Can Investors Count On Inter Pipeline Ltd. and its 7.7% Yield?

Inter Pipeline Ltd. (TSX:IPL) has one of the most attractive dividends out there. Will it be able to afford its 7.7% yield in 2016?

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Ever since Kinder Morgan Inc. cut its dividend back in December, holders of many of the other pipeline stocks are convinced such a fate could happen to them as well. Since most investors view the pipelines as yield plays, a dividend cut is pretty much the worst-case scenario.

One pipeline company that’s been particularly attractive to dividend investors over the years is Inter Pipeline Ltd. (TSX:IPL). Inter Pipeline has consistently paid a higher yield than most of its peers and has done a nice job growing that dividend at a pace that exceeds inflation. The current yield is an attractive 7.7%.

But with oil currently sitting below $30 per barrel and seemingly everyone bearish on crude, can Inter Pipeline continue to pay out that sweet dividend? I think it can.

Outlook for 2016

Recently, Inter Pipeline gave investors a preview of what it expects to spend in 2016 for capital expenditures. In total, $250 million is expected to be spent this year with $190 million going towards new growth and $60 million going towards sustaining capital. Of that $60 million, nearly half will be spent on new office space in Calgary.

As long as production from the oil sands doesn’t fall off a cliff, it shouldn’t be a big problem for the company to at least match the cash it generated in 2015. Some 60% of its EBITDA comes from the region. It’s the big story.

Although we don’t have full year 2015 results yet, we can make the assumption that the amount of cash from operations reported by Inter Pipeline over the first nine months will be continued for the rest of the year. This puts the company on pace to generate approximately $750 million in cash from operations for the year.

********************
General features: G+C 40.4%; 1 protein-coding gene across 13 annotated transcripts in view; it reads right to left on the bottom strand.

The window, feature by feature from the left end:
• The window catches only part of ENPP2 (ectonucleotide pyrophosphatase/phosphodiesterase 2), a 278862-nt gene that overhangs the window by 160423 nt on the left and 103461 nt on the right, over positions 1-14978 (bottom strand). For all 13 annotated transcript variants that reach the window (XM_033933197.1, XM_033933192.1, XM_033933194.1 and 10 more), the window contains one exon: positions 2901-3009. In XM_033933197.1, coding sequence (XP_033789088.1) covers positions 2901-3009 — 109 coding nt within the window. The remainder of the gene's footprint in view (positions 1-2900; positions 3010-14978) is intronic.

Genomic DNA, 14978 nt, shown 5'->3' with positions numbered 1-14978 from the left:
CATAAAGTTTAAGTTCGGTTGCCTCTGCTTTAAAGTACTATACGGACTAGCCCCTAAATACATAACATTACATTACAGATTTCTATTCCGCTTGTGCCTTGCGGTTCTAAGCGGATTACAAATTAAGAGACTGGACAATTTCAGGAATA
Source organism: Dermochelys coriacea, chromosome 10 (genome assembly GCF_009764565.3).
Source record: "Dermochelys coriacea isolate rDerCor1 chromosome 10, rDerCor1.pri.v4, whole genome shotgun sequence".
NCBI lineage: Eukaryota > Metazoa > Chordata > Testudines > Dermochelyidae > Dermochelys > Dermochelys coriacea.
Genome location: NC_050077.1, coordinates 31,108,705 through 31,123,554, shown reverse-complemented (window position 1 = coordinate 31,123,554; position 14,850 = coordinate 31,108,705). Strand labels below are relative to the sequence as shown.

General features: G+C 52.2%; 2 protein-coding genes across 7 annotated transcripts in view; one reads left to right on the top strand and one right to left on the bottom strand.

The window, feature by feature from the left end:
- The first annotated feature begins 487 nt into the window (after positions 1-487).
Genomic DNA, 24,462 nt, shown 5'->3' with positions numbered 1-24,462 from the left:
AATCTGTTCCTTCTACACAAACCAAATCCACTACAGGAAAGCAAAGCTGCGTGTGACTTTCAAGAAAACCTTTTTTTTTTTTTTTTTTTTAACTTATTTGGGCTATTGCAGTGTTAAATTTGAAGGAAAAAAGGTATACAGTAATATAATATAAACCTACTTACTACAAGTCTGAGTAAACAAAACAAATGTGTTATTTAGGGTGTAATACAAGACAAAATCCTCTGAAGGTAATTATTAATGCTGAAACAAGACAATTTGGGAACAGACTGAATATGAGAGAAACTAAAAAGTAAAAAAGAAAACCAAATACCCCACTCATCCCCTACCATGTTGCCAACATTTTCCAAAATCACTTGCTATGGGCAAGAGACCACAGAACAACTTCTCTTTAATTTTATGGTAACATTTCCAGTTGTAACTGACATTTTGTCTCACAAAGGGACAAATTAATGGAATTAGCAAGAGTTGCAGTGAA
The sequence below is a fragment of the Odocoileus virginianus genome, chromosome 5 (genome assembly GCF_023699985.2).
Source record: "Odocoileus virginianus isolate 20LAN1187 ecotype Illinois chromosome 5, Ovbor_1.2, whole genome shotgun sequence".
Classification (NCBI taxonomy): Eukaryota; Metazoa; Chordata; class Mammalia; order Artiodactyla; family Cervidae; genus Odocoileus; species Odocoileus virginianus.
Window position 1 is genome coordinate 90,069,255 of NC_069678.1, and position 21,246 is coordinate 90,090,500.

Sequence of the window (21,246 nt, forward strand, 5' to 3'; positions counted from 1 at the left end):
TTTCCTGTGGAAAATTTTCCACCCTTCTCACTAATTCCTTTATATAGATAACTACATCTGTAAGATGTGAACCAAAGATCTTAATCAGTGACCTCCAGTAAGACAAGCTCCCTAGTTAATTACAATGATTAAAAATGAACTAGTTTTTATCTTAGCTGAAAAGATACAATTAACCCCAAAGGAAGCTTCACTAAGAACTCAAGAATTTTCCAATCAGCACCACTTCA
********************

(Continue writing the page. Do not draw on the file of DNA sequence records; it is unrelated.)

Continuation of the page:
Subtract $250 in planned capital expenditures in 2016, and we can assume the company will generate approximately $500 million in free cash for 2016. Inter Pipeline has already committed to increasing its dividend in 2016, raising the payout from $0.1225 per share monthly to $0.13 per share back in November. Based on this new dividend, Inter Pipeline looks to be on the hook for about $400 million in dividends for 2016. That’s a payout ratio in the 80% range, which is a little high, but manageable.

Long-term growth

What’s interesting is the amount of excess capacity the company’s oil sands operations have. Between its three major pipelines in the area, Inter Pipeline has the ability to transport up to 4.6 million barrels of crude per day. Only approximately half of that capacity is currently being utilized, mostly with contracts that are intentionally not linked to the price of crude.

This positions Inter Pipeline nicely for the next crude bull market. Although there are a real lack of oil sands projects coming on to market now, oil will eventually recover. It might take years, but I’m convinced the value of oil a decade from now is going to be higher than it is today.

One of the other advantages to owning Inter Pipeline over some of its competitors is the company’s reluctance to expand outside of Alberta. By keeping most of its pipelines inside the province, it doesn’t have to go through different governments to get projects approved. And Alberta’s government is known to be pipeline friendly. It’s a competitive advantage which constantly gets understated.

From 2009 to 2014, Inter Pipeline managed to grow EBITDA by nearly 11% annually. This growth rate will slow going forward as the company digests the big growth projects of the last few years. While investors wait for that next big growth phase, they’re getting paid 7.7% to wait with a dividend that looks to be pretty safe. That dividend plus the potential for nice capital gains in the future looks to be a pretty attractive combination.

This article represents the opinion of the writer, who may disagree with the “official” recommendation position of a Motley Fool premium service or advisor. We’re Motley! Questioning an investing thesis — even one of our own — helps us all think critically about investing and make decisions that help us become smarter, happier, and richer, so we sometimes publish articles that may not be in line with recommendations, rankings or other content.

Fool contributor Nelson Smith has no position in any stocks mentioned. The Motley Fool owns shares of Kinder Morgan.

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